NEW YORK (DTN) -- New York Mercantile Exchange spot-month oil futures settled modestly higher Friday afternoon. Little changed for the week, with the complex shaking off early weakness after Houston-based oil services firm Baker Hughes, Inc. showed the number of oil rigs actively operating in the United States declined by one to 765 this week.
This is the second one-rig decline in three weeks, and the report underlines the slower pace in rig deployment in the third quarter. Over the past five weeks, the tally has moved little in either direction, while the number of new rigs added in the oil patch is up 240 year-to-date and 384 more than a year ago, Baker Hughes data shows.
NYMEX September West Texas Intermediate crude futures settled 55cts higher at $49.58 bbl, down 13cts for the week. October Brent crude oil futures on the IntercontinentalExchange settled 41cts higher at $52.42 bbl, down 10cts for the week.
NYMEX September ULSD futures were 0.97cts higher at $1.6486 gallon, up 0.89cts. The September RBOB futures contract gained 1.44cts to $1.6463 gallon, down 2.98cts for the week.
The advance by NYMEX WTI futures came despite a rally by the U.S. dollar in response to a strong July payroll report and comments from National Economic Council Director Gary Cohn about cutting taxes for corporations.
The dollar index, which measures the greenback against six key global currencies, rebounded from a 15-month low midweek to a one-week high this afternoon after the Labor Department earlier this morning reported 209,000 jobs were added to payrolls in July, beating a market estimated 180,000. The report also showed the nationwide unemployment rate dropped to a 4.3% 16-year low, while wages grew by 0.3% month-on-month as expected and by 2.5% year-on-year. Labor force participation rate ticked up 0.1% in July to 62.9%, showing a healthy economy is driving more people to look for work, which, in turn, is could support fuel demand going forward.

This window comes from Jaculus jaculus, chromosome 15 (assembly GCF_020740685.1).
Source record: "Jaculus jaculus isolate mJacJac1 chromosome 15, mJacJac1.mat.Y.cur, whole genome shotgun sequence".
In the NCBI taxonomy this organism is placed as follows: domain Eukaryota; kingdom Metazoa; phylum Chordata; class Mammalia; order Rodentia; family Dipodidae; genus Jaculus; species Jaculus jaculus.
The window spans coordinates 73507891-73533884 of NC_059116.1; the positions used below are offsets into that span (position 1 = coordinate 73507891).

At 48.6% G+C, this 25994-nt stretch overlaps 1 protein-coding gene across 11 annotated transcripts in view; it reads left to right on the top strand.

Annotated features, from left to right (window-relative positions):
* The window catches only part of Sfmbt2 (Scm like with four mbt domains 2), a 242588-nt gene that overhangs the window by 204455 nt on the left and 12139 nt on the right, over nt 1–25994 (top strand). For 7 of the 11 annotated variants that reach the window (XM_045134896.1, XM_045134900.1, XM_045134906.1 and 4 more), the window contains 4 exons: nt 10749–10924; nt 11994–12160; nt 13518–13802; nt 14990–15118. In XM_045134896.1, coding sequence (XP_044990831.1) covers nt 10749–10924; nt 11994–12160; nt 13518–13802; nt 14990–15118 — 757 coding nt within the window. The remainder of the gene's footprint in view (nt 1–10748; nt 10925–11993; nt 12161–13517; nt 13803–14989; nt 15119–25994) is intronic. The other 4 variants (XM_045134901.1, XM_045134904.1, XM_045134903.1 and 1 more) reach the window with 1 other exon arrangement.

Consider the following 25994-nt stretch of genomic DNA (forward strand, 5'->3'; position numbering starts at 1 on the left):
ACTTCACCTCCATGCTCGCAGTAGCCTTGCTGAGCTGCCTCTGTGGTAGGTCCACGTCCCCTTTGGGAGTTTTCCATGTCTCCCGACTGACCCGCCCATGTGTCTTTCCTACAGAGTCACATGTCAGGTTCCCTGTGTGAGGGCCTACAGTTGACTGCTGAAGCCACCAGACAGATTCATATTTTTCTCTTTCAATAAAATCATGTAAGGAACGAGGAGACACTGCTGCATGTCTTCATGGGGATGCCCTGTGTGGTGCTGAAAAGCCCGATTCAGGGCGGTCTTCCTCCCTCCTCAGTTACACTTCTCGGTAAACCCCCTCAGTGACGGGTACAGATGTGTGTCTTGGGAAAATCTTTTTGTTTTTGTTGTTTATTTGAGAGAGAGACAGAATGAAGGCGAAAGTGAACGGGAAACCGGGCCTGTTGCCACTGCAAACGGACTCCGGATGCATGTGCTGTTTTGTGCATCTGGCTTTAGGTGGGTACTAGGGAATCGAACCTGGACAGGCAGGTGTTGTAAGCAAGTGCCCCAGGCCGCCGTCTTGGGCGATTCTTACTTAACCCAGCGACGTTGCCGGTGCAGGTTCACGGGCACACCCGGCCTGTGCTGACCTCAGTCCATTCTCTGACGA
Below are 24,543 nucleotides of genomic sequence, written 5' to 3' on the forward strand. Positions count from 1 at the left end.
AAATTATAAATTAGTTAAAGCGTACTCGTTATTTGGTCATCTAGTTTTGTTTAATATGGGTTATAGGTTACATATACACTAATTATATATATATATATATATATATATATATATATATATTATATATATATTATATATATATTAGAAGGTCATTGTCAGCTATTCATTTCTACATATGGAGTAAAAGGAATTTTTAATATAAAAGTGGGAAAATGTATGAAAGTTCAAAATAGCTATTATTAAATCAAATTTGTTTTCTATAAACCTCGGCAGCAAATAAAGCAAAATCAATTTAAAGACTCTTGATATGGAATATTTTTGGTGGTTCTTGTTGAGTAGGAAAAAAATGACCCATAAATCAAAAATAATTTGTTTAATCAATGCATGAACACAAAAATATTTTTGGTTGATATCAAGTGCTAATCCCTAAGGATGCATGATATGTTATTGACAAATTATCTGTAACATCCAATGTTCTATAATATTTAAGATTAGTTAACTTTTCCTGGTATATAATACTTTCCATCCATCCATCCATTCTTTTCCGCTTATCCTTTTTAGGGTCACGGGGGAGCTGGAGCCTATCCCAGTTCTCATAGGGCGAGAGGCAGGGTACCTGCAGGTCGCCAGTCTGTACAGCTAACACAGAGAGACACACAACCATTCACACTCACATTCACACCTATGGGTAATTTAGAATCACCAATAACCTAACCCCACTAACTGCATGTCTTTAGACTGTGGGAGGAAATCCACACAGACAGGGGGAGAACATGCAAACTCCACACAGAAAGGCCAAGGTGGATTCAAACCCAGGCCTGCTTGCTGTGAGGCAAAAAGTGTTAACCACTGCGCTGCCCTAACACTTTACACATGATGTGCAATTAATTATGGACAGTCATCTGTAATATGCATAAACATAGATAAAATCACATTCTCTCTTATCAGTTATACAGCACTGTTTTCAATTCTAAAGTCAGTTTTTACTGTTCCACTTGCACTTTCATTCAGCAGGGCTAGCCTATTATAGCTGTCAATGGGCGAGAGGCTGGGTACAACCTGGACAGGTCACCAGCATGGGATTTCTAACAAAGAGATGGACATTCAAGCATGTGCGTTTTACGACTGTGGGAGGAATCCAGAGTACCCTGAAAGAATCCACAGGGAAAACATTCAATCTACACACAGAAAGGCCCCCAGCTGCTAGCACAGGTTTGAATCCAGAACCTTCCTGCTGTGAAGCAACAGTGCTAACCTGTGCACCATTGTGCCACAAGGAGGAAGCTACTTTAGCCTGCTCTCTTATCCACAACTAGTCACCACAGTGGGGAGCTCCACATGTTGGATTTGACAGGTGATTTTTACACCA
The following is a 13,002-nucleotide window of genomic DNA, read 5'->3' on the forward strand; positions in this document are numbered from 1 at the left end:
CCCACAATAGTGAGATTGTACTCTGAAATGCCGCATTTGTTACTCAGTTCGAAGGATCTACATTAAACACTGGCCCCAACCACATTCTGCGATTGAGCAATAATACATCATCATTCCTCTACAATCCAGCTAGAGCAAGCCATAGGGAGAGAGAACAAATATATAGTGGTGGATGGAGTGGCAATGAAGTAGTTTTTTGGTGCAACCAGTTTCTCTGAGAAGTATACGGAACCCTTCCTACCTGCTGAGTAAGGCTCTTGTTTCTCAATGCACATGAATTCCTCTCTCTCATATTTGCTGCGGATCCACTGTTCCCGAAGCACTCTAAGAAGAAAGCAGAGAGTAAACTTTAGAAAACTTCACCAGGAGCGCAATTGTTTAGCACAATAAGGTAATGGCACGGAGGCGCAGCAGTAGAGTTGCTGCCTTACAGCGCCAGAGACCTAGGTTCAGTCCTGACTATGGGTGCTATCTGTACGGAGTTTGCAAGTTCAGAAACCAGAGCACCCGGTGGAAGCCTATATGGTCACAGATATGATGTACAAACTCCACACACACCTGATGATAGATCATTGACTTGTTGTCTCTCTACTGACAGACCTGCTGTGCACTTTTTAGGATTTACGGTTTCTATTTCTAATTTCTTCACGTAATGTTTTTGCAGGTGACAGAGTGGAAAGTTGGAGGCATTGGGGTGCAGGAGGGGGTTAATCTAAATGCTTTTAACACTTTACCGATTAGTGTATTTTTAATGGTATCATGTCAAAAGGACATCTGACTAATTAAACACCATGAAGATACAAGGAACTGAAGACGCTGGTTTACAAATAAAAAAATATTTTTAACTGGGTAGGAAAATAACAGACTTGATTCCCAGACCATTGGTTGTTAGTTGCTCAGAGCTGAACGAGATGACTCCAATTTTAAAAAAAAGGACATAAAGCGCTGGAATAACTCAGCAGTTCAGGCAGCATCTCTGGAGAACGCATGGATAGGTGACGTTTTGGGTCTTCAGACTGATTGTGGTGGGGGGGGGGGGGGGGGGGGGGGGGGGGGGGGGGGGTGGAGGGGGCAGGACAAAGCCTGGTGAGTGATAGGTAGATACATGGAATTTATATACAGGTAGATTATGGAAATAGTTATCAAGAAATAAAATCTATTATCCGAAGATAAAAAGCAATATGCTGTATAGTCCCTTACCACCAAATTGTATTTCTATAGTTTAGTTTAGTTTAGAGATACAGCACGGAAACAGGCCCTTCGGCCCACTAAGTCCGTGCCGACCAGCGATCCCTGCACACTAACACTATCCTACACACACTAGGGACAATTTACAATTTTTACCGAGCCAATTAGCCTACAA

Still, with only a month left before the summer peak demand season is over investor sentiment might be turning bearish as U.S. crude production reached a two-year high. Analysts also pointed to news that legendary oil trader Andrew Hall is shutting his hedge fund after losses on bullish bets as evidence that a bearish sentiment might be emerging among speculative players.
Hall has been a high profile trader who betted that oil prices would go higher following an agreement by the Organization of the Petroleum Exporting Countries and their non-OPEC allies to cut production by 1.8 million bpd through March 2018. However, the U.S. production boom has offset production cuts by OPEC and non-OPEC, delaying market rebalancing.
The Energy Information Administration on Wednesday said domestic crude oil production rose to a 9.43 million bpd fresh two-year high during the week-ended July 28 at 970,000 bpd above a year ago. U.S. crude oil stocks are being drawn down but the pace of the global supply draw has been slow.
In addition, media surveys earlier this week suggested OPEC compliance rate with their supply agreement eased, with output rising in Libya and Nigeria. Some OPEC members and nonmembers will converge in Abu Dhabi Aug. 7-8 for a technical meeting on how to improve compliance with their production agreement.
Next week OPEC, EIA and the International Energy Agency will release monthly outlooks for the global market that will include July OPEC crude oil production figures.
George Orwel can be reached at email@example.com
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